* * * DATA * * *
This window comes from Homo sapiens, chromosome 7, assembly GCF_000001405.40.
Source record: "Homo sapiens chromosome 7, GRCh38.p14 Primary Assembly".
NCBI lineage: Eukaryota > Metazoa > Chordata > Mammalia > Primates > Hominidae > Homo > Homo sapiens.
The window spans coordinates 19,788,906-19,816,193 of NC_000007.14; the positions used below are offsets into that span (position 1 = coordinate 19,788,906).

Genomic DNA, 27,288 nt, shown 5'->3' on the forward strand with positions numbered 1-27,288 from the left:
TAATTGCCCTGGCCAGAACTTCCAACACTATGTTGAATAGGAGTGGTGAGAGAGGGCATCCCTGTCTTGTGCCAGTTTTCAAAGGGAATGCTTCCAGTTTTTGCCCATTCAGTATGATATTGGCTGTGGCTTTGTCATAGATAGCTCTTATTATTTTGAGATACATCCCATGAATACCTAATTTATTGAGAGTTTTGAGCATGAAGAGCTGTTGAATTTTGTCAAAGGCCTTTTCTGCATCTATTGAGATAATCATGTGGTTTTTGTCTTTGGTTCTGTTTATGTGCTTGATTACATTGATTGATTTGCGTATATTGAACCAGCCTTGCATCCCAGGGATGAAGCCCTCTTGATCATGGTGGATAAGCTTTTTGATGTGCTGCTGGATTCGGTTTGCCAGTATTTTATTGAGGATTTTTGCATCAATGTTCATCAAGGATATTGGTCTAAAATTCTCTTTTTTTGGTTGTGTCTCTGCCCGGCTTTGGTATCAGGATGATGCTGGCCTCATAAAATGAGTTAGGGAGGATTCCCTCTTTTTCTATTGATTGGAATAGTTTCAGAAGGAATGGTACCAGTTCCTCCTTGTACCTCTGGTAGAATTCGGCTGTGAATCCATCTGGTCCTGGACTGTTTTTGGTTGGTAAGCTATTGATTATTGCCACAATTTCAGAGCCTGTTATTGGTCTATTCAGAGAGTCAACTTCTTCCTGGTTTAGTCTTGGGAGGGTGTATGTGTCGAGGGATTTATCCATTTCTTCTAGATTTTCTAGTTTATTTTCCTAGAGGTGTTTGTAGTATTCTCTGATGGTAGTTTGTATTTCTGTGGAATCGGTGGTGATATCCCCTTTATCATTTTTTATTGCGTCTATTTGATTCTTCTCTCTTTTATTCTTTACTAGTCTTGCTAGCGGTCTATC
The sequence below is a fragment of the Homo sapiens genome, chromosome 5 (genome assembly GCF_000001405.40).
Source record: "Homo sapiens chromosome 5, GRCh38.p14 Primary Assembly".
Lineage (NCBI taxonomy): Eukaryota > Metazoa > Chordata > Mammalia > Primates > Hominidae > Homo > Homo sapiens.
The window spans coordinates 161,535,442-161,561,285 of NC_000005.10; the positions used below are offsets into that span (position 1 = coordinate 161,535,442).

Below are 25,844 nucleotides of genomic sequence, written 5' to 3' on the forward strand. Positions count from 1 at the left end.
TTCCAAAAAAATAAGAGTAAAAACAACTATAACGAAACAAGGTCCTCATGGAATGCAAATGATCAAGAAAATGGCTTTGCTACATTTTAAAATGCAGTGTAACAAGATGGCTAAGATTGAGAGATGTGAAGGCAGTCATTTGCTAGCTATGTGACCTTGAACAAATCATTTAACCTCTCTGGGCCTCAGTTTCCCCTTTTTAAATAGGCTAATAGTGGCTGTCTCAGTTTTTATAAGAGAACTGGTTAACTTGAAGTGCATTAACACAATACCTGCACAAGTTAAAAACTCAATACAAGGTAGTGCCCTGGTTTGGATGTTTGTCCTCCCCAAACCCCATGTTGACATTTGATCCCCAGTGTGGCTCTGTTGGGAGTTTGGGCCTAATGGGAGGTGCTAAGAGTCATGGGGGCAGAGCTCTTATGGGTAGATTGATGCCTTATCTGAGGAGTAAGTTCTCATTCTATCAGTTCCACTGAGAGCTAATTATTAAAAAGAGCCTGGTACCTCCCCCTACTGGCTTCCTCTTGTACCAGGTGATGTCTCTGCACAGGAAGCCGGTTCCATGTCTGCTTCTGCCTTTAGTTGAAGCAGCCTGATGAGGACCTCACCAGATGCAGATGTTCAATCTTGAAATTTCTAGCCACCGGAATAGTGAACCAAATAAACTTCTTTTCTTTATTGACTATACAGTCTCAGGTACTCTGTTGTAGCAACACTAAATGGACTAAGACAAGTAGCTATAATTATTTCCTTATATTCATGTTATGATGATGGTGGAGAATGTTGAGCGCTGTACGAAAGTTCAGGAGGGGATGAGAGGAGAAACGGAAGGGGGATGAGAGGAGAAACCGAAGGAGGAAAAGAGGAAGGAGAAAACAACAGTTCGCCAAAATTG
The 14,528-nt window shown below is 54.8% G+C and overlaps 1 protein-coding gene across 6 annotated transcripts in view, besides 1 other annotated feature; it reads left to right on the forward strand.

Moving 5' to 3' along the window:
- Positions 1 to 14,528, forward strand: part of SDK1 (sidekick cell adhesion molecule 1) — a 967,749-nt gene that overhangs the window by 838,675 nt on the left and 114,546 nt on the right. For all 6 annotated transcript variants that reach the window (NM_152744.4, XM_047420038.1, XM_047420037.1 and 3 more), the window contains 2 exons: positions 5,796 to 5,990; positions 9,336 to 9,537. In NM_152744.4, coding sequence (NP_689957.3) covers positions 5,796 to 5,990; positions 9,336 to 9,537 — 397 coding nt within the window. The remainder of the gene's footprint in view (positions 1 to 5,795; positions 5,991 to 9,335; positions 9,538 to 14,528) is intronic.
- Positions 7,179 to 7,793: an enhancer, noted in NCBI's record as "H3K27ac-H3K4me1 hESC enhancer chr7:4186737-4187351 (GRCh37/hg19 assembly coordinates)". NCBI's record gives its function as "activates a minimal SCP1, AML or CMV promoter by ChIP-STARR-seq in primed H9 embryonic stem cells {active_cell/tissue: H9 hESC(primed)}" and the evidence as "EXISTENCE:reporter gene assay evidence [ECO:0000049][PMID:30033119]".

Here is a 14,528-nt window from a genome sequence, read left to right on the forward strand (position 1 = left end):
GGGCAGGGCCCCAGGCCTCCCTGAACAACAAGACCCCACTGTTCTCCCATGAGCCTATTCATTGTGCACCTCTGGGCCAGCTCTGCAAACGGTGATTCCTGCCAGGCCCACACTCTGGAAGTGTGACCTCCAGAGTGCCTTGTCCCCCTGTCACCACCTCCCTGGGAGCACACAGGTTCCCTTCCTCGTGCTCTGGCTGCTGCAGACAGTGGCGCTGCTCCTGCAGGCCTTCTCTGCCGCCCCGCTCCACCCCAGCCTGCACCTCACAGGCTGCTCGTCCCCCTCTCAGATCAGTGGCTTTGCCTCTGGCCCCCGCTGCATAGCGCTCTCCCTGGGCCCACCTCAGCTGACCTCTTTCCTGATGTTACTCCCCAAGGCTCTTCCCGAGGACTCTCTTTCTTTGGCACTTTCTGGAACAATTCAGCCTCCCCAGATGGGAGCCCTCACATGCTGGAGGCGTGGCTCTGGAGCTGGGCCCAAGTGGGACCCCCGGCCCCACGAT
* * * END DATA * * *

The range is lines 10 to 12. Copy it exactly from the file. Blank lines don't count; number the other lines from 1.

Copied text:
The window spans coordinates 161,535,442-161,561,285 of NC_000005.10; the positions used below are offsets into that span (position 1 = coordinate 161,535,442).

Below are 25,844 nucleotides of genomic sequence, written 5' to 3' on the forward strand. Positions count from 1 at the left end.
TTCCAAAAAAATAAGAGTAAAAACAACTATAACGAAACAAGGTCCTCATGGAATGCAAATGATCAAGAAAATGGCTTTGCTACATTTTAAAATGCAGTGTAACAAGATGGCTAAGATTGAGAGATGTGAAGGCAGTCATTTGCTAGCTATGTGACCTTGAACAAATCATTTAACCTCTCTGGGCCTCAGTTTCCCCTTTTTAAATAGGCTAATAGTGGCTGTCTCAGTTTTTATAAGAGAACTGGTTAACTTGAAGTGCATTAACACAATACCTGCACAAGTTAAAAACTCAATACAAGGTAGTGCCCTGGTTTGGATGTTTGTCCTCCCCAAACCCCATGTTGACATTTGATCCCCAGTGTGGCTCTGTTGGGAGTTTGGGCCTAATGGGAGGTGCTAAGAGTCATGGGGGCAGAGCTCTTATGGGTAGATTGATGCCTTATCTGAGGAGTAAGTTCTCATTCTATCAGTTCCACTGAGAGCTAATTATTAAAAAGAGCCTGGTACCTCCCCCTACTGGCTTCCTCTTGTACCAGGTGATGTCTCTGCACAGGAAGCCGGTTCCATGTCTGCTTCTGCCTTTAGTTGAAGCAGCCTGATGAGGACCTCACCAGATGCAGATGTTCAATCTTGAAATTTCTAGCCACCGGAATAGTGAACCAAATAAACTTCTTTTCTTTATTGACTATACAGTCTCAGGTACTCTGTTGTAGCAACACTAAATGGACTAAGACAAGTAGCTATAATTATTTCCTTATATTCATGTTATGATGATGGTGGAGAATGTTGAGCGCTGTACGAAAGTTCAGGAGGGGATGAGAGGAGAAACGGAAGGGGGATGAGAGGAGAAACCGAAGGAGGAAAAGAGGAAGGAGAAAACAACAGTTCGCCAAAATTG